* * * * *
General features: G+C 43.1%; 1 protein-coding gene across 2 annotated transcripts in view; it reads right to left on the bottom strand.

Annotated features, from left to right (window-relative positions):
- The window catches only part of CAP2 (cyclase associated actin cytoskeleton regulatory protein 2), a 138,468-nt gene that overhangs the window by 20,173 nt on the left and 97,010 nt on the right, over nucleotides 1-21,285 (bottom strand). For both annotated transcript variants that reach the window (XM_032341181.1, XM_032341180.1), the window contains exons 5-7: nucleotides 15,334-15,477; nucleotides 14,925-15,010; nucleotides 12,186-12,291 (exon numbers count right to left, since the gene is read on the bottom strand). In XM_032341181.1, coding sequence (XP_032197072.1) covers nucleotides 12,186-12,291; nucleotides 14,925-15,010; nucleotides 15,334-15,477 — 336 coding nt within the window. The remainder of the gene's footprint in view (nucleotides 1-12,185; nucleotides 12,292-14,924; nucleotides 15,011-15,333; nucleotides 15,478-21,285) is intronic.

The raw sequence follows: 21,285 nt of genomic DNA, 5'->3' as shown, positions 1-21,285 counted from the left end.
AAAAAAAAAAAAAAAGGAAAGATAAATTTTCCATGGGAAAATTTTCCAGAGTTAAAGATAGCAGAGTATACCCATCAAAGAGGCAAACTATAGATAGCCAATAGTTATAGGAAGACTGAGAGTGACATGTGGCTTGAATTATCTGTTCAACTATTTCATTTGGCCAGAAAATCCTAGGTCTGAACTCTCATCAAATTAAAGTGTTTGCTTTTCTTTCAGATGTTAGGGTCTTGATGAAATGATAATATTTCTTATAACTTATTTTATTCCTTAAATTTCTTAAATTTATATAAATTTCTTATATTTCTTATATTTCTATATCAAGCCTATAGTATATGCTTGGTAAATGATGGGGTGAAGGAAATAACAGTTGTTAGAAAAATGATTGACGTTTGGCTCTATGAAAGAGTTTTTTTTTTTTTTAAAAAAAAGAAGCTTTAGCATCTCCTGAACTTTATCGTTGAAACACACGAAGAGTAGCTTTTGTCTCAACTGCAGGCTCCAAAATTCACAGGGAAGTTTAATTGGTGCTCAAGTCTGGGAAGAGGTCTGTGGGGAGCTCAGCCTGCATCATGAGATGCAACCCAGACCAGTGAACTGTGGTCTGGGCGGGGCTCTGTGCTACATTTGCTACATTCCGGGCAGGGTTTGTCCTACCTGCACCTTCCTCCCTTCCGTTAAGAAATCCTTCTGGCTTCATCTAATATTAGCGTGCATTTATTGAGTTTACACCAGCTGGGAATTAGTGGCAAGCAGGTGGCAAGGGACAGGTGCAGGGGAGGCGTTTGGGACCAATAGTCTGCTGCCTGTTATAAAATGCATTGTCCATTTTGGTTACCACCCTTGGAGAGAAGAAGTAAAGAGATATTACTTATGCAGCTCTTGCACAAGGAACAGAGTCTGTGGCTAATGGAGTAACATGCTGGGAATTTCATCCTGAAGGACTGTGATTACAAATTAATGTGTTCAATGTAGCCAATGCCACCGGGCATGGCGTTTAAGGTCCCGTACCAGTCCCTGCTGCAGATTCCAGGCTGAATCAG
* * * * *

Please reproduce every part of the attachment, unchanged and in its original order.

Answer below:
General features: G+C 43.1%; 1 protein-coding gene across 2 annotated transcripts in view; it reads right to left on the bottom strand.

Annotated features, from left to right (window-relative positions):
- The window catches only part of CAP2 (cyclase associated actin cytoskeleton regulatory protein 2), a 138,468-nt gene that overhangs the window by 20,173 nt on the left and 97,010 nt on the right, over nucleotides 1-21,285 (bottom strand). For both annotated transcript variants that reach the window (XM_032341181.1, XM_032341180.1), the window contains exons 5-7: nucleotides 15,334-15,477; nucleotides 14,925-15,010; nucleotides 12,186-12,291 (exon numbers count right to left, since the gene is read on the bottom strand). In XM_032341181.1, coding sequence (XP_032197072.1) covers nucleotides 12,186-12,291; nucleotides 14,925-15,010; nucleotides 15,334-15,477 — 336 coding nt within the window. The remainder of the gene's footprint in view (nucleotides 1-12,185; nucleotides 12,292-14,924; nucleotides 15,011-15,333; nucleotides 15,478-21,285) is intronic.

The raw sequence follows: 21,285 nt of genomic DNA, 5'->3' as shown, positions 1-21,285 counted from the left end.
AAAAAAAAAAAAAAAGGAAAGATAAATTTTCCATGGGAAAATTTTCCAGAGTTAAAGATAGCAGAGTATACCCATCAAAGAGGCAAACTATAGATAGCCAATAGTTATAGGAAGACTGAGAGTGACATGTGGCTTGAATTATCTGTTCAACTATTTCATTTGGCCAGAAAATCCTAGGTCTGAACTCTCATCAAATTAAAGTGTTTGCTTTTCTTTCAGATGTTAGGGTCTTGATGAAATGATAATATTTCTTATAACTTATTTTATTCCTTAAATTTCTTAAATTTATATAAATTTCTTATATTTCTTATATTTCTATATCAAGCCTATAGTATATGCTTGGTAAATGATGGGGTGAAGGAAATAACAGTTGTTAGAAAAATGATTGACGTTTGGCTCTATGAAAGAGTTTTTTTTTTTTTTAAAAAAAAGAAGCTTTAGCATCTCCTGAACTTTATCGTTGAAACACACGAAGAGTAGCTTTTGTCTCAACTGCAGGCTCCAAAATTCACAGGGAAGTTTAATTGGTGCTCAAGTCTGGGAAGAGGTCTGTGGGGAGCTCAGCCTGCATCATGAGATGCAACCCAGACCAGTGAACTGTGGTCTGGGCGGGGCTCTGTGCTACATTTGCTACATTCCGGGCAGGGTTTGTCCTACCTGCACCTTCCTCCCTTCCGTTAAGAAATCCTTCTGGCTTCATCTAATATTAGCGTGCATTTATTGAGTTTACACCAGCTGGGAATTAGTGGCAAGCAGGTGGCAAGGGACAGGTGCAGGGGAGGCGTTTGGGACCAATAGTCTGCTGCCTGTTATAAAATGCATTGTCCATTTTGGTTACCACCCTTGGAGAGAAGAAGTAAAGAGATATTACTTATGCAGCTCTTGCACAAGGAACAGAGTCTGTGGCTAATGGAGTAACATGCTGGGAATTTCATCCTGAAGGACTGTGATTACAAATTAATGTGTTCAATGTAGCCAATGCCACCGGGCATGGCGTTTAAGGTCCCGTACCAGTCCCTGCTGCAGATTCCAGGCTGAATCAG